I had an intellectual understanding that Juliette’s choice of words when describing things was likely reflective of the fact that she was isolated, had little direct human interaction, lived much of her life through books, and was living in a world so changed it almost required new language to talk about but it added a degree of “emo” to an already young and sheltered character that put me at one-remove from her story, a state I recently determined has a significant impact on my rating for a book. At a guess, this will work better with a young adult audience than with the adult cross-over audience.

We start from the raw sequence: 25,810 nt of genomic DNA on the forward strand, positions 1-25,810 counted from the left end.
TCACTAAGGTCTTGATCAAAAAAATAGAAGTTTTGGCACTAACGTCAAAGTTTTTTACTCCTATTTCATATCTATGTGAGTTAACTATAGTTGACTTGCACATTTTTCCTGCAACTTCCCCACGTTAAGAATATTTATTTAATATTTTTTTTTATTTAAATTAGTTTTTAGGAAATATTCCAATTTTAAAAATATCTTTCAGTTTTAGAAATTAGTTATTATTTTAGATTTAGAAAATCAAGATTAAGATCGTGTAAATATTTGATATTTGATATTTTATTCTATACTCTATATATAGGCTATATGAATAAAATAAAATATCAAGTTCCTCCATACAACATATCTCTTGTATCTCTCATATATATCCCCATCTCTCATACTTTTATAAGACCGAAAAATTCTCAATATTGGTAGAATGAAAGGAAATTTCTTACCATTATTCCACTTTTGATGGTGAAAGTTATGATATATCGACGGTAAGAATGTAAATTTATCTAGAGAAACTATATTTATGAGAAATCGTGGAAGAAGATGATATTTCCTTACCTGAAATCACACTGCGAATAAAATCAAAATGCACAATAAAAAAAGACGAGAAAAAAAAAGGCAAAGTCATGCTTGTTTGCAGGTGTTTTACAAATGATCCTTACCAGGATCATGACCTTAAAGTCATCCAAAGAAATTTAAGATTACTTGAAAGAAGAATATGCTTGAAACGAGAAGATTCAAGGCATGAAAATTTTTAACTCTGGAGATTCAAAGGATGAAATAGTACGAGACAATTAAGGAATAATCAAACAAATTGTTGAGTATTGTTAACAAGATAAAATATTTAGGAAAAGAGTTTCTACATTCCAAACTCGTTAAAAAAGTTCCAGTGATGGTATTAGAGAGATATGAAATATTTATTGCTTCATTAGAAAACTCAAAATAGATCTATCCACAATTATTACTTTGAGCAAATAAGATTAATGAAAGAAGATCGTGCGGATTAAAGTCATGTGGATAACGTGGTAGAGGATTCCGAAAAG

I like the set up for this story and while it wasn’t necessarily a refreshing twist on Dystopian/Post-Apocalyptic (yes, I know they aren’t the same but there are elements of both in this book) themes, there were intriguing hints of a broader implication to the development of Juliette’s power that showed up at the end of the story. The first half of the book revolves around Juliette, Adam, and Warner with almost no secondary characters of note. Granted, it is a first-person narrative but the limited scope of characters for half the book emphasized everything about Juliette’s character that didn’t work for me. It wasn’t only the way Juliette’s thoughts and descriptions were structured, I also had a hard time finding a personality trait to relate to or sympathize with. Let me just riff off this particular incident and then I’ll get back to the main part of the review… OK, you’re captured by a semi-crazy guy who wants to use you to torture people with your touch. He’s already forced you to come into contact with one of his soldiers, causing significant harm to the man. He’s demonstrated that his idea of discipline is killing one of his soldiers who was accused of consorting with townspeople. He had your “crush” severely beaten. You’re trapped, monitored, sexually-harassed, and all he wants in return for agreeing to your request that he remove the cameras from your room is for you to touch him so he can experience your power first-hand. Our heroine’s reply? No, I won’t touch you. I can’t bear to harm someone with my touch, even though you are a creepy-stalker-psycho-killer. My reply? Buddy, show me some skin so I can put my deadly hands all over you! OK, thanks for letting me get that off my chest. Where was I? Oh, right… The second half was where the action began and the introduction of additional and more fully-formed secondary characters added some amusing dialogue and took some of the focus off Juliette’s thoughts, which was a welcome relief. I wish the whole book had been the second half.